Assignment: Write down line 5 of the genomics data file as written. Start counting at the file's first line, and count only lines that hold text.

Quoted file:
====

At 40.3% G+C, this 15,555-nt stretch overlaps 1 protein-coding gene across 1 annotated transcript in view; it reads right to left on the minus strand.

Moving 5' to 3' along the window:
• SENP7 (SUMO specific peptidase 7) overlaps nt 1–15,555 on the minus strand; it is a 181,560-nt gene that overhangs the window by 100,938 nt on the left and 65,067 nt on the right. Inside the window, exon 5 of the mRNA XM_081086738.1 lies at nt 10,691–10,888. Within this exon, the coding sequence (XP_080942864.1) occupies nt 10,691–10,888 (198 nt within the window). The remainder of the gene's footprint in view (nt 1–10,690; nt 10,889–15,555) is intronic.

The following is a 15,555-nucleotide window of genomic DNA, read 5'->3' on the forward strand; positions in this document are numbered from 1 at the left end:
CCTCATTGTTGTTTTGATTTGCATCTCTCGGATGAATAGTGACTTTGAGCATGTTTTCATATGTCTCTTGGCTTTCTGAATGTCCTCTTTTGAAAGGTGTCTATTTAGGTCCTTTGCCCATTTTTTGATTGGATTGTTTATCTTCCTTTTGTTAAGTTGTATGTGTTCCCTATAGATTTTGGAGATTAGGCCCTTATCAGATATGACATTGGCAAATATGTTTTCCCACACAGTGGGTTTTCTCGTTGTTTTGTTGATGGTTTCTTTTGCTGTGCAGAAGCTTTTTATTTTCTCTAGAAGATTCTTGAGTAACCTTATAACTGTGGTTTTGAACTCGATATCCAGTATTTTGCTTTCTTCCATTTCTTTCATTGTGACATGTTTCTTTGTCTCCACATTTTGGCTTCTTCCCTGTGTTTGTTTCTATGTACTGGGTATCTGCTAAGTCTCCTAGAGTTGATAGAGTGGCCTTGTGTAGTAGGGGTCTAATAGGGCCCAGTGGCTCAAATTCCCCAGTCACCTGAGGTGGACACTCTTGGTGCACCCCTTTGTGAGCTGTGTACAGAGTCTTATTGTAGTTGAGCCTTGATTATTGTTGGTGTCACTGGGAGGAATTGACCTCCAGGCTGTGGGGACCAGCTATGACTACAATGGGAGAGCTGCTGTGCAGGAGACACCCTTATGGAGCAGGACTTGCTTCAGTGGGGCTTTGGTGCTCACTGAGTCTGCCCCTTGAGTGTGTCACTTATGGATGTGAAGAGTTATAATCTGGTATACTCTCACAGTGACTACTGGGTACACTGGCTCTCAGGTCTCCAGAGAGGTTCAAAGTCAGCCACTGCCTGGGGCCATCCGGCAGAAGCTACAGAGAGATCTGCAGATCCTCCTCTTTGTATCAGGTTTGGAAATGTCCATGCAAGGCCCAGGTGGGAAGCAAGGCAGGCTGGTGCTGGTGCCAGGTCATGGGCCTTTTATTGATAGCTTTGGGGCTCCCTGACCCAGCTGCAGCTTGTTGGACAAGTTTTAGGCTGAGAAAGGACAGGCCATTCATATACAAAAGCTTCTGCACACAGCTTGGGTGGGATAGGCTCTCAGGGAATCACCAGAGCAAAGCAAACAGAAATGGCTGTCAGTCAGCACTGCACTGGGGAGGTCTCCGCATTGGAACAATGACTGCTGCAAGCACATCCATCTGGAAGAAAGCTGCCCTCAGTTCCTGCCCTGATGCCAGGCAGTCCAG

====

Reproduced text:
CCTCATTGTTGTTTTGATTTGCATCTCTCGGATGAATAGTGACTTTGAGCATGTTTTCATATGTCTCTTGGCTTTCTGAATGTCCTCTTTTGAAAGGTGTCTATTTAGGTCCTTTGCCCATTTTTTGATTGGATTGTTTATCTTCCTTTTGTTAAGTTGTATGTGTTCCCTATAGATTTTGGAGATTAGGCCCTTATCAGATATGACATTGGCAAATATGTTTTCCCACACAGTGGGTTTTCTCGTTGTTTTGTTGATGGTTTCTTTTGCTGTGCAGAAGCTTTTTATTTTCTCTAGAAGATTCTTGAGTAACCTTATAACTGTGGTTTTGAACTCGATATCCAGTATTTTGCTTTCTTCCATTTCTTTCATTGTGACATGTTTCTTTGTCTCCACATTTTGGCTTCTTCCCTGTGTTTGTTTCTATGTACTGGGTATCTGCTAAGTCTCCTAGAGTTGATAGAGTGGCCTTGTGTAGTAGGGGTCTAATAGGGCCCAGTGGCTCAAATTCCCCAGTCACCTGAGGTGGACACTCTTGGTGCACCCCTTTGTGAGCTGTGTACAGAGTCTTATTGTAGTTGAGCCTTGATTATTGTTGGTGTCACTGGGAGGAATTGACCTCCAGGCTGTGGGGACCAGCTATGACTACAATGGGAGAGCTGCTGTGCAGGAGACACCCTTATGGAGCAGGACTTGCTTCAGTGGGGCTTTGGTGCTCACTGAGTCTGCCCCTTGAGTGTGTCACTTATGGATGTGAAGAGTTATAATCTGGTATACTCTCACAGTGACTACTGGGTACACTGGCTCTCAGGTCTCCAGAGAGGTTCAAAGTCAGCCACTGCCTGGGGCCATCCGGCAGAAGCTACAGAGAGATCTGCAGATCCTCCTCTTTGTATCAGGTTTGGAAATGTCCATGCAAGGCCCAGGTGGGAAGCAAGGCAGGCTGGTGCTGGTGCCAGGTCATGGGCCTTTTATTGATAGCTTTGGGGCTCCCTGACCCAGCTGCAGCTTGTTGGACAAGTTTTAGGCTGAGAAAGGACAGGCCATTCATATACAAAAGCTTCTGCACACAGCTTGGGTGGGATAGGCTCTCAGGGAATCACCAGAGCAAAGCAAACAGAAATGGCTGTCAGTCAGCACTGCACTGGGGAGGTCTCCGCATTGGAACAATGACTGCTGCAAGCACATCCATCTGGAAGAAAGCTGCCCTCAGTTCCTGCCCTGATGCCAGGCAGTCCAG